The severity of Hingham's fire Saturday evening that hurt the town is now hurting the investigation, according to Deputy Fire Marshal, Dick Swingley of Great Falls.
"We’re doing our best to investigate the cause of this fire," Swingley said. "But sometimes when they are this destructive it’s hard."
The fire hollowed out the old Hingham Bank building and destroyed the old Woodman's Hall building next door, where the fire started then climbed to the roof of the bank.
Hingham's Mayor Ray Lipp said it's been difficult for his town.
"These towns are already not what they used to be, and now we've lost these two buildings," Lipp said. "It's definitely a loss to the community and to those people whose property was lost."
Lipp said the Woodman's Hall had been used as a farm shop by its owner, Walt Myers, who fixes things up for some people around town.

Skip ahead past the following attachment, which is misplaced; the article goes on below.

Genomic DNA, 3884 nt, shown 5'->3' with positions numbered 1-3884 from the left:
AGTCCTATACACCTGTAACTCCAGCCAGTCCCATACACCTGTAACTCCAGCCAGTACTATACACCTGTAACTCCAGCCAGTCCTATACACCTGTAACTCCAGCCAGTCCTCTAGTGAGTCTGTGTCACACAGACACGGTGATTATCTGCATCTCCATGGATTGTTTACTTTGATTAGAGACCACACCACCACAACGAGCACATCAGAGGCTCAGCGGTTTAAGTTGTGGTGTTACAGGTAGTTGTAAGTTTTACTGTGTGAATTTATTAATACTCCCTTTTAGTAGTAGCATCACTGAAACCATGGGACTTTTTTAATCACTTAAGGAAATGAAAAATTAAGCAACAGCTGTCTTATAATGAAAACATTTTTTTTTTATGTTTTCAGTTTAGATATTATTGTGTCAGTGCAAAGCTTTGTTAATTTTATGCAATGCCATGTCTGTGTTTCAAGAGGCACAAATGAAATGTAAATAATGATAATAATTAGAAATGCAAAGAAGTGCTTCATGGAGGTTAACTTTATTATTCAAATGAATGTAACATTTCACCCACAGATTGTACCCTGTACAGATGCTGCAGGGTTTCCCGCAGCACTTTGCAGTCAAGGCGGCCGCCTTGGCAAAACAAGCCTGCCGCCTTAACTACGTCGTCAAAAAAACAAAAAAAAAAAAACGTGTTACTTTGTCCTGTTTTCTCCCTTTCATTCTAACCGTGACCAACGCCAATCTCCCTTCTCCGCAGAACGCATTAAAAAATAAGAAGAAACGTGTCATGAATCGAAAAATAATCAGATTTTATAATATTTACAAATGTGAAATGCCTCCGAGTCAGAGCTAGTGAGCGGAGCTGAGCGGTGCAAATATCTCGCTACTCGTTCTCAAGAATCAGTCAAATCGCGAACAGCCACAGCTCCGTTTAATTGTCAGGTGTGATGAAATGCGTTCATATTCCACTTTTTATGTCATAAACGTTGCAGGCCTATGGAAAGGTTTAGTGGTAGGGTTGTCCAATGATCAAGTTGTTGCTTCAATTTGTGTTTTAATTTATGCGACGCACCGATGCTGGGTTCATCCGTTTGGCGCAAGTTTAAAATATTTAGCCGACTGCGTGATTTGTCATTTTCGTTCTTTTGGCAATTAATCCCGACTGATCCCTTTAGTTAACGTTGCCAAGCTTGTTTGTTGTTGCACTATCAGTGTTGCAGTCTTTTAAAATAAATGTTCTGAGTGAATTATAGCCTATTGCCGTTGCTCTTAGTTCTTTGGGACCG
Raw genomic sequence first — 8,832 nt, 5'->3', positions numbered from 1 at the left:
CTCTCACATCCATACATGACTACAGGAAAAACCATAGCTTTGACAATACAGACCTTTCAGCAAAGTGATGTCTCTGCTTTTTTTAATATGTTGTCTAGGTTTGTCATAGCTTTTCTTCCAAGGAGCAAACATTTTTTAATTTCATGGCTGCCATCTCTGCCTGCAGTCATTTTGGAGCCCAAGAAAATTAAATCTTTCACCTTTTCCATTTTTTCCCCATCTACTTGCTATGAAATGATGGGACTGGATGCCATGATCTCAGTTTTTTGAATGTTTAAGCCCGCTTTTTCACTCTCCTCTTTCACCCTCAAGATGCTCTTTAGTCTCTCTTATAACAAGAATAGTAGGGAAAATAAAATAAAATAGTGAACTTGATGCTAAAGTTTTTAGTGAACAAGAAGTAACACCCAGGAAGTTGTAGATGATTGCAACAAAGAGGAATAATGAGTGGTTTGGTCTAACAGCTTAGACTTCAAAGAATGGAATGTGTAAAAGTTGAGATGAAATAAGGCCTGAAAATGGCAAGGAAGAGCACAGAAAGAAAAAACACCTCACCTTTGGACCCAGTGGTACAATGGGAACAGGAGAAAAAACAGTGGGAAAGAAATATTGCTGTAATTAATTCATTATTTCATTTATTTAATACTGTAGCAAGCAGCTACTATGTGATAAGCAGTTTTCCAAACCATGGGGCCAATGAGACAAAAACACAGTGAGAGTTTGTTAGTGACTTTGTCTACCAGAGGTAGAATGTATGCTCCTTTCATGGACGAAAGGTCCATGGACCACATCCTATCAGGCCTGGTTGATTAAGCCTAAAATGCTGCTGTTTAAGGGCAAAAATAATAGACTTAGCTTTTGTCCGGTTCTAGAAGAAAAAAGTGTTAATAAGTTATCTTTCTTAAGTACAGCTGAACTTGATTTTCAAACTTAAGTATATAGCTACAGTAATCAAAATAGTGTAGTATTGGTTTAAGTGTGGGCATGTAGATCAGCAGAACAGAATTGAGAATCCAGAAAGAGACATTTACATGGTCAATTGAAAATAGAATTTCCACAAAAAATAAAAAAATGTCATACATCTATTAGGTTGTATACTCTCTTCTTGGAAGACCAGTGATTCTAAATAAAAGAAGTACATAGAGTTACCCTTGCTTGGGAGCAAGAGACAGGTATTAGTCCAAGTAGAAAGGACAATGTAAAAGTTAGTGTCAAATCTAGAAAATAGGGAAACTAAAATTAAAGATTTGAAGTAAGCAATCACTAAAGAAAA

The bank is owned by Rob Spicher, owner of Hingham Motors. He had been using it as storage, keeping tires and supplies in the building.
As a member of the Hingham Volunteer Fire Department he received a call from his fire chief, Larry Horinek, to come help extinguish the fire on his own property.
Horinek, who's also the manager of Rudyard's Farmers’ Union, said he left his house in Hingham around 4:45 p.m. Saturday and smelled smoke.
“I went to investigate it, and I saw smoke coming out of the shop building,” Horinek said.
He immediately signaled the Hingham fire siren and notified the Hill County Sheriff’s Office. The sheriff sent out the mutual aid call at 5:55 p.m. Communities across the Hi-Line sent help.
Fire trucks and crews from towns including Inverness, Chester, Rudyard, Joplin and Havre came to help extinguish the flames.
Havre Fire Chief Dave Sheppard said the Havre department sent out a truck with two firefighters who were there for about two hours.
Horinek and his firefighters stayed long after all the help had left. The volunteers took turns watching for flare-ups until the state fire marshal made it to Hingham on Sunday afternoon.